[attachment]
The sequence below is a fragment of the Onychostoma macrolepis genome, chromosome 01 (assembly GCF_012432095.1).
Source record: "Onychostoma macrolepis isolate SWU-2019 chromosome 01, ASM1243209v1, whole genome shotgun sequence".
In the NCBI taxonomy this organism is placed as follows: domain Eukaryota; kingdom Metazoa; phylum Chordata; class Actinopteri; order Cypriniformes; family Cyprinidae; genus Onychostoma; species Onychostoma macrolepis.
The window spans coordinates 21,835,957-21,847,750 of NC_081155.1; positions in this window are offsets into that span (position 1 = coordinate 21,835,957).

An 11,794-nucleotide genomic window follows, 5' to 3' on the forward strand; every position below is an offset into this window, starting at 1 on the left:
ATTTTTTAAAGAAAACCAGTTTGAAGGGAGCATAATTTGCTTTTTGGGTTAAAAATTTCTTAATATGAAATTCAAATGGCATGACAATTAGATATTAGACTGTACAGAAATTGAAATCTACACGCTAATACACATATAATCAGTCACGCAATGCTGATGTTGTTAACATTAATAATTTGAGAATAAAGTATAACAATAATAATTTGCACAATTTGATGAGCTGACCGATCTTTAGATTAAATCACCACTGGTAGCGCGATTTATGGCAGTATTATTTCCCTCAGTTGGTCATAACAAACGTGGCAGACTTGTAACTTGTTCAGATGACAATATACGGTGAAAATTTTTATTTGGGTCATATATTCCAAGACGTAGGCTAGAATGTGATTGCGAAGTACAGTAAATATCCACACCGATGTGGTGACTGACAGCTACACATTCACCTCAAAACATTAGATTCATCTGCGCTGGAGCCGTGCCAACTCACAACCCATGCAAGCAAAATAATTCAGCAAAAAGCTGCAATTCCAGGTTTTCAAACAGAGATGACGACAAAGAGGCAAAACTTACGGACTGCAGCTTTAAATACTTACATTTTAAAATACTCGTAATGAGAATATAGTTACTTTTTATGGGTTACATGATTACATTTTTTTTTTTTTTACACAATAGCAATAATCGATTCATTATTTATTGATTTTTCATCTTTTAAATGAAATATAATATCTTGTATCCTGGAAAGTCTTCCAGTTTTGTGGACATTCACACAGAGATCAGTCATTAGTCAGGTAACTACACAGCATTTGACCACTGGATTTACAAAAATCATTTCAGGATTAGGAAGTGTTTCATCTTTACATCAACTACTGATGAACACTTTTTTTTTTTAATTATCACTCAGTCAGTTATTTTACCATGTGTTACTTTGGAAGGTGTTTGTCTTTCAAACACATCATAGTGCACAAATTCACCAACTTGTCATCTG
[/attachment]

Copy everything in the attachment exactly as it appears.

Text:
The sequence below is a fragment of the Onychostoma macrolepis genome, chromosome 01 (assembly GCF_012432095.1).
Source record: "Onychostoma macrolepis isolate SWU-2019 chromosome 01, ASM1243209v1, whole genome shotgun sequence".
In the NCBI taxonomy this organism is placed as follows: domain Eukaryota; kingdom Metazoa; phylum Chordata; class Actinopteri; order Cypriniformes; family Cyprinidae; genus Onychostoma; species Onychostoma macrolepis.
The window spans coordinates 21,835,957-21,847,750 of NC_081155.1; positions in this window are offsets into that span (position 1 = coordinate 21,835,957).

An 11,794-nucleotide genomic window follows, 5' to 3' on the forward strand; every position below is an offset into this window, starting at 1 on the left:
ATTTTTTAAAGAAAACCAGTTTGAAGGGAGCATAATTTGCTTTTTGGGTTAAAAATTTCTTAATATGAAATTCAAATGGCATGACAATTAGATATTAGACTGTACAGAAATTGAAATCTACACGCTAATACACATATAATCAGTCACGCAATGCTGATGTTGTTAACATTAATAATTTGAGAATAAAGTATAACAATAATAATTTGCACAATTTGATGAGCTGACCGATCTTTAGATTAAATCACCACTGGTAGCGCGATTTATGGCAGTATTATTTCCCTCAGTTGGTCATAACAAACGTGGCAGACTTGTAACTTGTTCAGATGACAATATACGGTGAAAATTTTTATTTGGGTCATATATTCCAAGACGTAGGCTAGAATGTGATTGCGAAGTACAGTAAATATCCACACCGATGTGGTGACTGACAGCTACACATTCACCTCAAAACATTAGATTCATCTGCGCTGGAGCCGTGCCAACTCACAACCCATGCAAGCAAAATAATTCAGCAAAAAGCTGCAATTCCAGGTTTTCAAACAGAGATGACGACAAAGAGGCAAAACTTACGGACTGCAGCTTTAAATACTTACATTTTAAAATACTCGTAATGAGAATATAGTTACTTTTTATGGGTTACATGATTACATTTTTTTTTTTTTTACACAATAGCAATAATCGATTCATTATTTATTGATTTTTCATCTTTTAAATGAAATATAATATCTTGTATCCTGGAAAGTCTTCCAGTTTTGTGGACATTCACACAGAGATCAGTCATTAGTCAGGTAACTACACAGCATTTGACCACTGGATTTACAAAAATCATTTCAGGATTAGGAAGTGTTTCATCTTTACATCAACTACTGATGAACACTTTTTTTTTTTAATTATCACTCAGTCAGTTATTTTACCATGTGTTACTTTGGAAGGTGTTTGTCTTTCAAACACATCATAGTGCACAAATTCACCAACTTGTCATCTG